Edge AI aims to solve this by running the AI algorithms on local hardware, thereby reducing costs for communication and bandwidth and increasing security and privacy, not to mention overall responsiveness. When data is processed directly on devices in real- time, we will no doubt unlock new opportunities for the Internet of Things (IoT).

Samsung Electric President and CEO of Consumer Electronics Division H.S. Kim displays Ballie, an AI enable companion robot

Samsung Electric President and CEO of Consumer Electronics Division H.S. Kim displays Ballie, an AI-enabled companion robot, at the Consumer Technology Association (CES) 2020 conference.

6. AI for the good of Earth

AI can be used to make the world a better place and will be an even greater force for good in the future. Sustainability is a powerful example.


WildTrack, a nonprofit organisation, is making use AI-powered drones to track wildlife in the Kruger National Park. Initially, the conservationists and researchers used a traditional tracking method of affixing radio collars but discovered that these collars were affecting female black rhinos’ reproduction.


When they studied how a Zimbabwean tribe used animal’s footprints to glean information such as weight, sex, and species without directly interacting or interfering with the animals, the founders of WildTrack created a Footprint Identification Technique (FIT). The technique makes use of AI algorithms to identify individual animals with 95% accuracy without getting too close to them.


Other scientists are using machine learning algorithms to monitor acoustic data in oceans and track endangered species such as the Beluga Whales.


Microsoft has invested millions of dollars in support of AI algorithms aimed at preserving our planet – such as tracking surface water quantity and quality, using satellite imagery and weather forecasts to provide precision recommendations for farmers (which resulted in 30% higher groundnut yields per hectare in India), air quality sensors in cities that assist governments come up with ways to better understand and improve air quality.

7. Hyper-personalisation – the right fit, finally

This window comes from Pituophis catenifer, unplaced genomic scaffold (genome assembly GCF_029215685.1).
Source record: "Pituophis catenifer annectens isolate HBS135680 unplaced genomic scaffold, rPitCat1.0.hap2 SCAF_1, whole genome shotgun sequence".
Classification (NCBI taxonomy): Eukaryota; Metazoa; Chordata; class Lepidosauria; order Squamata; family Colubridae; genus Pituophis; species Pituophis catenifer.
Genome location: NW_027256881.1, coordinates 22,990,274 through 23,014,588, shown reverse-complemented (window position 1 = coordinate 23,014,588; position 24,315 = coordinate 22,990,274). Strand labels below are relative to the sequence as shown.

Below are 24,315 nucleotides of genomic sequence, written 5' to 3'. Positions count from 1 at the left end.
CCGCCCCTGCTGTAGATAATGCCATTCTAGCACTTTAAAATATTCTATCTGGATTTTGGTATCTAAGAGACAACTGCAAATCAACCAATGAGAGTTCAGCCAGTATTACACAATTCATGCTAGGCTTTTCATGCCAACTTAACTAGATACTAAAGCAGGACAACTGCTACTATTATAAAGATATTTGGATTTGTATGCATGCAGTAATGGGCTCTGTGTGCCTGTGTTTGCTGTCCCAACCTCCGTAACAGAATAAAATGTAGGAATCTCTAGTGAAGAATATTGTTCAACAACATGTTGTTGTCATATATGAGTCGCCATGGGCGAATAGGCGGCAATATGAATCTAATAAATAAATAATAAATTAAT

Many of us have shopped for clothes online and been disappointed with what was delivered - because it didn’t fit, the cut was wrong etc.


With hyper-personalisation, the online analytical tool knows your exact dimensions and can recommend whether what you are admiring will not frustrate you when you receive it. While it may sound intrusive, it is a powerfully intuitive use case of hyper-personalisation.


E-commerce and other brands will be able to tailor every interaction with a customer to suit that one customer’s preferences and behavioural data. AI algorithms running on online stores will understand the exact colour shirts you prefer and can recommend right-fit suits that match the shirts.


Marketing departments will stop sending you emails about products AI algorithms have understood that you are never going to ever interact with. Instead, they will deliver emails in a language and tone you prefer, at the time when you usually check your emails so as not to disturb you during your busy times. 


In 2020, Kognitiv research put hyper-personalisation as the top trend for financial services.


The truth is that each customer wants to have a personalised experience. Platforms like Netflix are indirectly creating customers who want organisations to know intuitively who they are and what products are a good fit for them and them only.


This is creating new opportunities for AI algorithms in different industries, even financial services. At your current life stage, income level, and responsibilities, you want products that match your aspirations and needs.

Trends of the future

AI is not only about rapidly developing technology but is also fast-tracking advancements to our personal lives, business, educational and research institutions and governments. Some of the innovations that seem unthinkable today could well be tomorrow’s realities.


Just imagine having a digital “twin” that can attend school on your behalf while you learn from the comfort of your home? Avatars to run scenario testing without any human being exposed to harm? Brain-to-computer interfaces? Or even self-replicating and improving AI algorithms that mankind can send out to conduct pioneering exploration in the universe or the vast still-unexplored depths of our oceans?


The possibilities are endless.

About the author

Houston Muzamhindo, Data Scientist, Investec Private Bank

Houston Muzamhindo

Data Scientist, Investec Private Bank

I am a Data Scientist within the Analytics Consulting Team in Investec Private Bank where my team focuses on building the machine learning and artificial intelligence capability in the bank, coming up with use cases and implementing them. I founded an edutech startup when I was doing my undergraduate studies and it currently has just over 17,000 students registered, mostly from South Africa.